Printing

Written by Patricia Tunstall
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Printing brings together the critical elements of ink, print system, and substrate. Each must be composed or constructed of materials that let it work well with the other two. Major companies spend small fortunes researching the exact composition that constitutes a great ink for a specific purpose. Print systems are designed to dispense the ink in perfect patterns in order to create clear, bright characters. Substrates are tested to see which recipe for ink provides the best results.

No-clog ink, hi-res ink, ultraviolet ink--these kinds and more are available for use in inkjet marking systems by industry to meet packaging needs. Ink colorants are either pigments or dyes, with each having superior characteristics in certain areas. Pigment inks consist of solid color particles within the fluid, and have excellent ultraviolet resistance, but are not as stable and vibrant as dye-based inks. Dye-based inks produce stable, intense, bright colors, but are not as resistant to ultraviolet light.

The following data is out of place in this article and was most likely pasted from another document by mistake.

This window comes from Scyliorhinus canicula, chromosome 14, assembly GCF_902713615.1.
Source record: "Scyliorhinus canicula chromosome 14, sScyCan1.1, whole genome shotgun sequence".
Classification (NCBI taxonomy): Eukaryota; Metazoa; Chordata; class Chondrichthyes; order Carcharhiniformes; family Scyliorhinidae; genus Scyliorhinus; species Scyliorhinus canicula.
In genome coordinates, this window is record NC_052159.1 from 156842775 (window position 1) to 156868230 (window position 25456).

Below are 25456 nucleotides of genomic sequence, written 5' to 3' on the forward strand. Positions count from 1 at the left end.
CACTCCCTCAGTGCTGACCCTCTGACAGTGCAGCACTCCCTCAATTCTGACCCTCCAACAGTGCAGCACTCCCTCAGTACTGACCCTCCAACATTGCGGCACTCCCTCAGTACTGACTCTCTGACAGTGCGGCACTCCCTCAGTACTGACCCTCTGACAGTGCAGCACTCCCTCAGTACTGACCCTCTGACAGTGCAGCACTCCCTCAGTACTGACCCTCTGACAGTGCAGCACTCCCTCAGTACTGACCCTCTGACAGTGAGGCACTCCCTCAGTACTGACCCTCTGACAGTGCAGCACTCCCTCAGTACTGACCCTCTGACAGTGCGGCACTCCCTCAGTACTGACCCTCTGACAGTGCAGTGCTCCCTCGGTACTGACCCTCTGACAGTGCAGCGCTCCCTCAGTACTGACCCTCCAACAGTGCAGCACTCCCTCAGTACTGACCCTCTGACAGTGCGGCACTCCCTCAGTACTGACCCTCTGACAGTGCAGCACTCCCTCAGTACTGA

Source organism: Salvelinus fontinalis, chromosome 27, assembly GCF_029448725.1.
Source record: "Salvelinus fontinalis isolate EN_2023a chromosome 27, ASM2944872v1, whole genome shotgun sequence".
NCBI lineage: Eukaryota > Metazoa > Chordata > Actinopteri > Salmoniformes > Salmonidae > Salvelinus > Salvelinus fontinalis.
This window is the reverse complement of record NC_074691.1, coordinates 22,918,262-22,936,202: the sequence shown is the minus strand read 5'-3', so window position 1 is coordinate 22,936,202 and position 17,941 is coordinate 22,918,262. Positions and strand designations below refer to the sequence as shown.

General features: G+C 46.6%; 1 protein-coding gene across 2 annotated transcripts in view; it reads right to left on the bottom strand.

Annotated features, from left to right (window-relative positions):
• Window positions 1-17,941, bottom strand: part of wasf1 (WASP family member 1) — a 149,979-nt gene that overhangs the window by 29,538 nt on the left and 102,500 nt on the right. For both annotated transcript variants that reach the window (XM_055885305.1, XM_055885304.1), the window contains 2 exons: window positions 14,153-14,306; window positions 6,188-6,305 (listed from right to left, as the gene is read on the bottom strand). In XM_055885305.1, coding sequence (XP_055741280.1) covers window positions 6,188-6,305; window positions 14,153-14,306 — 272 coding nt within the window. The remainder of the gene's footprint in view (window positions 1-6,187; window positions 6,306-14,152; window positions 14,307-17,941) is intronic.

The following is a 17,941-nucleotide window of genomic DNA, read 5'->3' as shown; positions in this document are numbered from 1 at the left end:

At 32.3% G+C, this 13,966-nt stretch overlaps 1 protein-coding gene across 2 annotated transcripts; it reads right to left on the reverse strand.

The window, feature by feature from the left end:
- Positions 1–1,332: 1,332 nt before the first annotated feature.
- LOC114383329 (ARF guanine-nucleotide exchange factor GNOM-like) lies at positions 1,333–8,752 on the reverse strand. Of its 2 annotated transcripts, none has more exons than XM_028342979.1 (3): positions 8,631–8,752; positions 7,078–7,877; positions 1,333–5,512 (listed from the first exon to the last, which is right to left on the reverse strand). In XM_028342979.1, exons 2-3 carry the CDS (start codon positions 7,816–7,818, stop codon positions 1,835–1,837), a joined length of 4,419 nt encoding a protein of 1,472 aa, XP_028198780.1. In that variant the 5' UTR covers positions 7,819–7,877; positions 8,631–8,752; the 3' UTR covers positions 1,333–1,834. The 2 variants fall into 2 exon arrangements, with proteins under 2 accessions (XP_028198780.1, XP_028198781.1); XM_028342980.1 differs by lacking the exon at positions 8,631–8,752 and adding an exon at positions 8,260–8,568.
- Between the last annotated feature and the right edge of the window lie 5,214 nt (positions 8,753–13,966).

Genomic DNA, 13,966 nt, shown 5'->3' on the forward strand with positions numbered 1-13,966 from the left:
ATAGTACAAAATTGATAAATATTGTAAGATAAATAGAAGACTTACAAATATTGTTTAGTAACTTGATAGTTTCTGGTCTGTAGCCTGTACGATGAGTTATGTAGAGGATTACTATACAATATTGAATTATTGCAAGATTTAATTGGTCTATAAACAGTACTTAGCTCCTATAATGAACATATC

Printing Systems and Substrates

Continuous inkjet printing (CIJ) is the premier technology for small character printing, and several commercial systems employ this technology. One such system permits small-to-medium runs of cases, and prints on two sides of the case with one pass. It has 256 jets and a resolution of 180 dpi (dots per inch) that produces scannable barcodes, crisp logos, and excellent graphics.

As for substrates, the latest technology will allow a business to print on almost any surface. With wood products alone, various ink formulations and print systems permit different character sizes to be permanently affixed to panel board, pressed wood, plywood, moldings, and other types of lumber. The variety of substrates applies equally to other substances: glass, plastic, metal, corrugated cardboard.


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